Wednesday, 25 February 2015

What is News?

When I first read Tom Friedman’s book “The Lexus and the Olive tree” in 1999, I was stunned. It related a set of major and historical events in the 1980s and 1990s of which I was, either totally, or tangentially. I was an avid reader of newspapers and somewhat less avid consumer of television news : or so I thought. Apparently I was reading the wrong news, mostly politics, sports, entertainment or science.

TV news, I realise, is just radio with makeup. It’s practically disinformation, not news. Newspapers are hardly better. But clearly they serve some markets.

Sometimes, a single statistic or graph explains more things than a whole shelf of books or a decade of personal experience. Moore’s law, Julian Simon’s bet, the Laffer curve, linguistics maps in Jared Diamond’s book “Guns Germs and Steel”, all these explain a phenomenon, a principle or history in a way that words simply can’t. This one, on plants and animals, stunned me recently.

John Allen Paulos tries to make this point in his book A Mathematician Reads the Newspaper. I think he fails by politeness. Hans Rosling does a better job with his TED talks.

Vaclav Smil, by dealing with large significant numbers, and placing them in context is unparalleled in the small circle that I am aware of. Bill Gates, who recently endorsed Smil as the author whose book he looks forward to the most, tweets some graphs, which I find are far more newsworthy than a hundred headlines about so-called earth shattering events. In an essay that explains how the world uses 20th century materials, Gates explains Smil's book Making the Modern World, with excellent graphs.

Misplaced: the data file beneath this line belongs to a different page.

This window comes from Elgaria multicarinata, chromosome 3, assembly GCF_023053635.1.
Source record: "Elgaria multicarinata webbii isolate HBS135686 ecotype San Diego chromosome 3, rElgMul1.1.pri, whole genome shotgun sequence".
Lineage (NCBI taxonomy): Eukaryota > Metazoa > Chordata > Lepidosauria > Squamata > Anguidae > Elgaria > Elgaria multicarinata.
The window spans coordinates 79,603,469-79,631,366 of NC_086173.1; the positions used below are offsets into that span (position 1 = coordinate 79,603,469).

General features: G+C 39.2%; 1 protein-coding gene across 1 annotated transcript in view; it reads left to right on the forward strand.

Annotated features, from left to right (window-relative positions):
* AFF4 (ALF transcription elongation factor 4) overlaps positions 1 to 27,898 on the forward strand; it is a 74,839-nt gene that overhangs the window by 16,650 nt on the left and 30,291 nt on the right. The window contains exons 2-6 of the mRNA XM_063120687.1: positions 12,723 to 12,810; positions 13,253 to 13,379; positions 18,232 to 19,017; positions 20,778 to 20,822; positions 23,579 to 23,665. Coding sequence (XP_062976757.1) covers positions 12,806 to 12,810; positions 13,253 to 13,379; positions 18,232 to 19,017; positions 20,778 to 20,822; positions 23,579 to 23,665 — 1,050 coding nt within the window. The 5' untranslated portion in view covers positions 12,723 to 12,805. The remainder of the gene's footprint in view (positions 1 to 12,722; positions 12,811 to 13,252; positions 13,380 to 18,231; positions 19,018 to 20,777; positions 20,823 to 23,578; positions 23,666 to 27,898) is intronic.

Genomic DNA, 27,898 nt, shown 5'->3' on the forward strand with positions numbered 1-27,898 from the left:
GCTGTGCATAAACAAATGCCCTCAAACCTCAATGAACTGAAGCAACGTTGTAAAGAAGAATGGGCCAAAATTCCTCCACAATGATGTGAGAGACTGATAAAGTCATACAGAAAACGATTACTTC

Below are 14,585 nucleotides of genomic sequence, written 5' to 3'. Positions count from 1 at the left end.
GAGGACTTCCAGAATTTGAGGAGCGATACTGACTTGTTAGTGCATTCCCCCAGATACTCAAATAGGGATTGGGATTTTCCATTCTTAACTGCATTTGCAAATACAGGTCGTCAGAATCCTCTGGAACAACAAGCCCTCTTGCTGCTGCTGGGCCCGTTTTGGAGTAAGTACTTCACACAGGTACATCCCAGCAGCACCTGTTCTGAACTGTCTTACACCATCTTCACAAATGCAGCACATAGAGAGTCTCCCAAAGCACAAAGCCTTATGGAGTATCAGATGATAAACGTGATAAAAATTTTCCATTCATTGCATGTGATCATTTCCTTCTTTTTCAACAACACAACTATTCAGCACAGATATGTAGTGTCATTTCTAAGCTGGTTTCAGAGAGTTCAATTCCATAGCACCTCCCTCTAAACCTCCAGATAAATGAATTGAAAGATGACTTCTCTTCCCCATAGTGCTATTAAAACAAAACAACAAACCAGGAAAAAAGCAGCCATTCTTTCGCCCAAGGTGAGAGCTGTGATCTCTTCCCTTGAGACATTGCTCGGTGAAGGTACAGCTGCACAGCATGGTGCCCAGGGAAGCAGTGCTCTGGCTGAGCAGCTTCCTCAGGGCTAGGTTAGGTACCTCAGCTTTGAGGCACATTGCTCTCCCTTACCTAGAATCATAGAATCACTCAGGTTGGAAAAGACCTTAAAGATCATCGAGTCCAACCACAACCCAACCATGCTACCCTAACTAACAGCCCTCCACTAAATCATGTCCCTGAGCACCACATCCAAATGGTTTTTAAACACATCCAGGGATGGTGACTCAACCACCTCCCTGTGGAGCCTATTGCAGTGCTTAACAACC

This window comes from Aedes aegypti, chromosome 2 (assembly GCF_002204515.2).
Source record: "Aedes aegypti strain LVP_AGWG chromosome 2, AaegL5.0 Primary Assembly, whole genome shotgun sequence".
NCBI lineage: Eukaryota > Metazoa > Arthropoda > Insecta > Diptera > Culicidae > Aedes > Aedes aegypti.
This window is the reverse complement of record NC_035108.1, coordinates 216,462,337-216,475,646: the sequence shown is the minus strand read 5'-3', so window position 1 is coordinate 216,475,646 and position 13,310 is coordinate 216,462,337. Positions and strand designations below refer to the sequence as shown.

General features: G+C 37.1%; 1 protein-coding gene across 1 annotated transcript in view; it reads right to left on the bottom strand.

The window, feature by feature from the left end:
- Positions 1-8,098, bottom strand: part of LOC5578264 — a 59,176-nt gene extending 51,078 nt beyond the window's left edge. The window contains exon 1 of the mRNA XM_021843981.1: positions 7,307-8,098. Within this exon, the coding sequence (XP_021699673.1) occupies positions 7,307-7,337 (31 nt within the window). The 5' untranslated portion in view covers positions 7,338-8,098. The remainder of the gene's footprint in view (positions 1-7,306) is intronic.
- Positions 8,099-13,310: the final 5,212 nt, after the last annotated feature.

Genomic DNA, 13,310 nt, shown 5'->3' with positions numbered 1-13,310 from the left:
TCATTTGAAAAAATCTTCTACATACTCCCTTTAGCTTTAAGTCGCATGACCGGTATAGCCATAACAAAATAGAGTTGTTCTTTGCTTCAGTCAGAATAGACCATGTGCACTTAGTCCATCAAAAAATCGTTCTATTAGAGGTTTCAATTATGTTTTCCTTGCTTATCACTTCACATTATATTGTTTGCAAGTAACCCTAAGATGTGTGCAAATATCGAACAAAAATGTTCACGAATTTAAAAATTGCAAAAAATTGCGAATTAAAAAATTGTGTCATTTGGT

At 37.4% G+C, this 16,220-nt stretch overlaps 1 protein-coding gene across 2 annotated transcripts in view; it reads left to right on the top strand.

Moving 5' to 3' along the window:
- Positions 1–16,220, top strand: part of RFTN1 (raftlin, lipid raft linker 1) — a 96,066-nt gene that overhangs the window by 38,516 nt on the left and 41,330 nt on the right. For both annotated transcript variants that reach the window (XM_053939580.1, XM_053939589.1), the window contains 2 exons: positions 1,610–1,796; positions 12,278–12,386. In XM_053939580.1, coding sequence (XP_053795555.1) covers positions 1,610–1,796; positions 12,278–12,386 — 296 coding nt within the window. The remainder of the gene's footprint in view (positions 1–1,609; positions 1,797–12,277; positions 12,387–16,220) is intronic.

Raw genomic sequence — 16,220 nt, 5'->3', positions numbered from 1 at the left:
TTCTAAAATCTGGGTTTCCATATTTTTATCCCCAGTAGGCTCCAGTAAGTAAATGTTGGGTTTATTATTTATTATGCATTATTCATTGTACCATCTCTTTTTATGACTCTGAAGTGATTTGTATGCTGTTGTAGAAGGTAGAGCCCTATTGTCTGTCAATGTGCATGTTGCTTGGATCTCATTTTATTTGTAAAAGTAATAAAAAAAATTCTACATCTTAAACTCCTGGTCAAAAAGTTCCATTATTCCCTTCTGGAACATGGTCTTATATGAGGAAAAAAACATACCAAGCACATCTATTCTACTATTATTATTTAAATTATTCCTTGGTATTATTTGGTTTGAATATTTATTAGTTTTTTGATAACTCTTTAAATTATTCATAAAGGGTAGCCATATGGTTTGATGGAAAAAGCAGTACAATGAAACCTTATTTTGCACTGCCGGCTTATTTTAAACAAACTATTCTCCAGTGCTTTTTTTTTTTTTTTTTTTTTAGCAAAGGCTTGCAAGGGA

This one on China and cement is one such. China has used more cement in the last three years 2011-13 than the United States did in the 20th century. That simpy stuns me.



This graph on the benefits of vaccination in the US, is an example of a bad graph, much harder to understand. 

If only journalists would explain national budgets, industrialization, the market economy, science, or other political issues with such graphs. They only analyze - overanalzye - elections and electorate behaviour on such a scale. This is not confined to Indian media, it is a world wide phenomenon. The only channels where you see informative graphs are the sports channels : cricket, basketball, American football, tennis, these sports are analyzed with excellent statistics and very enlightening graphs. Perhaps that level of arithmetic is beyond the capacity of journalism. I doubt it. I suspect that their primary function is to misinform and keep the noise level high.

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2. எடிசனின் வால்மீகி - வஷ்லவ் ஸ்மில்
3. A Fascinating Graph of Life
4. The Laffer Curve

Followup March 28, 2015

Vaclav Smil's graph on cement and China was irresistible to Bill Gates. After a few weeks, Gates' tweet became irresistible to a major newspaper - the Washington Post, which published a story on the graph - though only a blog. I don't know if it came out in the print edition.

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